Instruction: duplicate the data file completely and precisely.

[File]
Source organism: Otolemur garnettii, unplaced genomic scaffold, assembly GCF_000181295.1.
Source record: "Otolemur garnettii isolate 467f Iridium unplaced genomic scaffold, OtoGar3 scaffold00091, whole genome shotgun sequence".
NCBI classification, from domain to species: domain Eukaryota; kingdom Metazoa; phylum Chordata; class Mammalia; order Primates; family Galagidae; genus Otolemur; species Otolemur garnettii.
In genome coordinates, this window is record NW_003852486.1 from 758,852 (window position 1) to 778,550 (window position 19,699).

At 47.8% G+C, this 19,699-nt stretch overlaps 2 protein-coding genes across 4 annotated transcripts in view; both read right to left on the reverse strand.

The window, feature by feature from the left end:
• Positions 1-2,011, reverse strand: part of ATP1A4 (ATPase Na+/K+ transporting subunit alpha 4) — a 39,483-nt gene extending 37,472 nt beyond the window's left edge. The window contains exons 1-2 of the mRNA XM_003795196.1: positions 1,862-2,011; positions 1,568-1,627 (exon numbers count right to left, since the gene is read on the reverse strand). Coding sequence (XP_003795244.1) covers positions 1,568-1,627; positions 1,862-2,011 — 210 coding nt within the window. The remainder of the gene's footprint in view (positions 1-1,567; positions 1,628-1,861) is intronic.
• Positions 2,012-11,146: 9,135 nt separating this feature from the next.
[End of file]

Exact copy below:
Source organism: Otolemur garnettii, unplaced genomic scaffold, assembly GCF_000181295.1.
Source record: "Otolemur garnettii isolate 467f Iridium unplaced genomic scaffold, OtoGar3 scaffold00091, whole genome shotgun sequence".
NCBI classification, from domain to species: domain Eukaryota; kingdom Metazoa; phylum Chordata; class Mammalia; order Primates; family Galagidae; genus Otolemur; species Otolemur garnettii.
In genome coordinates, this window is record NW_003852486.1 from 758,852 (window position 1) to 778,550 (window position 19,699).

At 47.8% G+C, this 19,699-nt stretch overlaps 2 protein-coding genes across 4 annotated transcripts in view; both read right to left on the reverse strand.

The window, feature by feature from the left end:
• Positions 1-2,011, reverse strand: part of ATP1A4 (ATPase Na+/K+ transporting subunit alpha 4) — a 39,483-nt gene extending 37,472 nt beyond the window's left edge. The window contains exons 1-2 of the mRNA XM_003795196.1: positions 1,862-2,011; positions 1,568-1,627 (exon numbers count right to left, since the gene is read on the reverse strand). Coding sequence (XP_003795244.1) covers positions 1,568-1,627; positions 1,862-2,011 — 210 coding nt within the window. The remainder of the gene's footprint in view (positions 1-1,567; positions 1,628-1,861) is intronic.
• Positions 2,012-11,146: 9,135 nt separating this feature from the next.